Lindenwood is awaiting approval for new BSN program for Fall 2024


Photo by Ben Kaiser

Lindenwood Gate

Ben Kaiser, News Editor

Earlier this month, President John Porter announced that Lindenwood is awaiting approval for a new nursing program for students.

The university’s Board of Trustees and internal committees have already approved the Bachelor of Science in Nursing (BSN) program. Approval from the state, specialized accrediting agencies, Board of Nursing, and the Higher Learning Council (HLC) are still pending currently.

“There are many steps to the approval timeline,” Director of Communications Julee Mitsler said in an e-mail. “Lindenwood anticipates the first cohort starting in Fall 2024 should the program receive all of the necessary approvals through the process.”

According to Associate Professor of Nursing/Paramedicine Darrell DeMartino, the BSN program is “a new endeavor for the university.” DeMartino is also the head of the Health Science department.

DeMartino explained in an e-mail that the new program for Lindenwood is designed for individuals entering the field of nursing. “Upon completion of the degree, graduates will be eligible to take the registered nursing (RN) licensing exam [NCLEX-RN].”

“This is the first time Lindenwood will have a pre-licensure nursing program,” DeMartino further explained. “Lindenwood previously had a post-licensure education option for those who were already licensed as RNs.”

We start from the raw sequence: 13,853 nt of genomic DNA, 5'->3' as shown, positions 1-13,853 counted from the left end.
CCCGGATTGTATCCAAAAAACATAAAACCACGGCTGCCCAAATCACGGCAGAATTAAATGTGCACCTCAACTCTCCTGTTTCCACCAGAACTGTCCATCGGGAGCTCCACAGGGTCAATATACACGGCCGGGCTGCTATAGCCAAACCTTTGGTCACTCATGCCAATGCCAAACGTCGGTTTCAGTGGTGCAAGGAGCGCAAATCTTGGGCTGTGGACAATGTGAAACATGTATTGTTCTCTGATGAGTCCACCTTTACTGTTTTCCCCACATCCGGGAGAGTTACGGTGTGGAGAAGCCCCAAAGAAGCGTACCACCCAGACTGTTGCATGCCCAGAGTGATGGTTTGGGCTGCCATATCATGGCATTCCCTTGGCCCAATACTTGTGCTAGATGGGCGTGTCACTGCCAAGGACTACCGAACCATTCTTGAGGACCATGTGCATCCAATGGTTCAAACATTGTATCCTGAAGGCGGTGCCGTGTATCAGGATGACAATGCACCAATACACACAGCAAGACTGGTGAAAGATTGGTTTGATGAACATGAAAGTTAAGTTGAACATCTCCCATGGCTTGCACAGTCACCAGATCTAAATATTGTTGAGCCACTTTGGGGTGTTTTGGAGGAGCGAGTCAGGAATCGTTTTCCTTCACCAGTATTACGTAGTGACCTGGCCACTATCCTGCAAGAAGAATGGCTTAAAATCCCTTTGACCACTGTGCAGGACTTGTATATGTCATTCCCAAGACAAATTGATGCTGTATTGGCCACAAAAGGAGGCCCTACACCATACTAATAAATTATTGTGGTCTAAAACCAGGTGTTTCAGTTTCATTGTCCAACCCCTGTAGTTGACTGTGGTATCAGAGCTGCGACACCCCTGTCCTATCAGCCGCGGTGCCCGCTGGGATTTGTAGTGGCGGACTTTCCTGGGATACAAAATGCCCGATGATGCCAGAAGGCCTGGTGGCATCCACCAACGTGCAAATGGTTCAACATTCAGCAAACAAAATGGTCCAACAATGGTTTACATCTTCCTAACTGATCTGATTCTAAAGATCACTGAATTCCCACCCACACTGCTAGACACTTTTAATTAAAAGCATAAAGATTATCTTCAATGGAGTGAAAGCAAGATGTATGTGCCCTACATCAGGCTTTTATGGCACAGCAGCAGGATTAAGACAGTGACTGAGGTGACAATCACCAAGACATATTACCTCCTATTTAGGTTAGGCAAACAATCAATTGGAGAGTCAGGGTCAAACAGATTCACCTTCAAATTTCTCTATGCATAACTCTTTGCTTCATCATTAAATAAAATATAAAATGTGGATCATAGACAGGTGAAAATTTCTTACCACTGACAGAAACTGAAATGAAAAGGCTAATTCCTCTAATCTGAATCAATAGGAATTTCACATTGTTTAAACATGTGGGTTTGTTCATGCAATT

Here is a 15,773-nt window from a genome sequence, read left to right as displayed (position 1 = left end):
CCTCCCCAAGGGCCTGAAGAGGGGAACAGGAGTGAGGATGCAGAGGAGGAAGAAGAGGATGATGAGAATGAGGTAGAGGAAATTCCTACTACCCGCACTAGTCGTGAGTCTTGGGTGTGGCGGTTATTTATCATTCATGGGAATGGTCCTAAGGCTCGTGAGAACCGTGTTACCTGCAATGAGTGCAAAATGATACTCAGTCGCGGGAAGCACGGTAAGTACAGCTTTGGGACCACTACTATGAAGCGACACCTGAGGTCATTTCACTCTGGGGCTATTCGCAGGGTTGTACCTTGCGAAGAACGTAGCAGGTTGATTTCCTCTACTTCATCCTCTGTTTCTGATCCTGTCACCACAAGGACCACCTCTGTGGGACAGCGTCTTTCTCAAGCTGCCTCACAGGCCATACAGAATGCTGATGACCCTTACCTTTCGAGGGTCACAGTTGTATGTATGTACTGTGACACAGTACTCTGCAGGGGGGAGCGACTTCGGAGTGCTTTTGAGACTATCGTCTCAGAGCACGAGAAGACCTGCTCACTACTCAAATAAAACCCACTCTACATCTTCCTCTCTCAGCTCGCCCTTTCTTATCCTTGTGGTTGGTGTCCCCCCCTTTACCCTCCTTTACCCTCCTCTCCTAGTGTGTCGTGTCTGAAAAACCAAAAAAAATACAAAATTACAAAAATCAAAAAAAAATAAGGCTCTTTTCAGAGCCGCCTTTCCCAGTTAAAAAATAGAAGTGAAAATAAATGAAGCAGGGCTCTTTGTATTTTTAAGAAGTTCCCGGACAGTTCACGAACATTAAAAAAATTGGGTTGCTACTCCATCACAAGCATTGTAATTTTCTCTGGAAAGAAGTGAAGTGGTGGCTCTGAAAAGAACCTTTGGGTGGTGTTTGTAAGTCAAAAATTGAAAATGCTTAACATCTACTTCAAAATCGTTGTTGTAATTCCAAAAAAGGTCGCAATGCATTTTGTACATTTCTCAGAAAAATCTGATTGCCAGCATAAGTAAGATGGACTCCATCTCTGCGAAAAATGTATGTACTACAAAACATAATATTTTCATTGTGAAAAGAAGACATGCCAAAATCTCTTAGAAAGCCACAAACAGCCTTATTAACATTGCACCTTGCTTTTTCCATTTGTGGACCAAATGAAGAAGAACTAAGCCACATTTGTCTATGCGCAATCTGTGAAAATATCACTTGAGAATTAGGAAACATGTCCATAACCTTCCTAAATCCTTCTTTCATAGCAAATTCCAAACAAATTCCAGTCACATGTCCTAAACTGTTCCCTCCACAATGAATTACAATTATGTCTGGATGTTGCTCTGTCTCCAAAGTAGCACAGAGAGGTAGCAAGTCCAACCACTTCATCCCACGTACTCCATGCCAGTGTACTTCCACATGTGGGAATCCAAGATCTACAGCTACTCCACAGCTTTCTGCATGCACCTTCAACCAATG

SSM Health St. Joseph Hospital is located on 5th Street and 1st Capital Drive in Saint Charles, MO.

“We are thrilled to learn Lindenwood University will be offering a student nursing program beginning in 2024,” Interim Chief Nursing Officer Caren Lewis commented in an e-mail. Lewis works for the St. Joseph hospitals in Saint Charles and Wentzville areas.

The university is also excited for this program. There is a need for more nurses in the region as well as the state. With the BSN program, the nursing graduates will be prepared for the frantic workforce and to help relieve some of the nursing shortage.

SSM Health has kept notice of the industry-wide shortage of nurses, which has been an existing problem since before the COVID pandemic. SSM Health said that the shortage has been developing for years now.

“The labor shortage that persists today has been affected by the pandemic,” Lewis stated, “and the fact that Baby Boomers are reaching retirement age. However, we are strongly encouraged by a renewed interest in nursing careers among young individuals, as well as former nurses who are eyeing a return to the field.”

“Lindenwood strives to ensure students are provided with education consistent with the university mission of ‘Real Experience. Real Success.’” DeMartino clarified. “Nursing is an ideal program towards this goal.”

Lewis explained that Lindenwood starting their BSN program is “an incredible service to the community that will help ensure patients across our region will continue receiving the high-quality health care services they need and deserve.”

According to Mitsler, Lindenwood is exploring options for both on and off campus for learning spaces for the BSN program. DeMartino said that while it is too early to specify hospital sites, they will be working with a variety of greater St. Louis metro area hospitals for clinical experiences. The university also has support from area hospitals, which DeMartino said is “essential to our student learning experiences.”

“Those who choose nursing are sure to find it to be a rewarding career path,” Lewis added in her e-mail, “that provides daily opportunities to make a real difference in the lives of others.”

Additional information is available at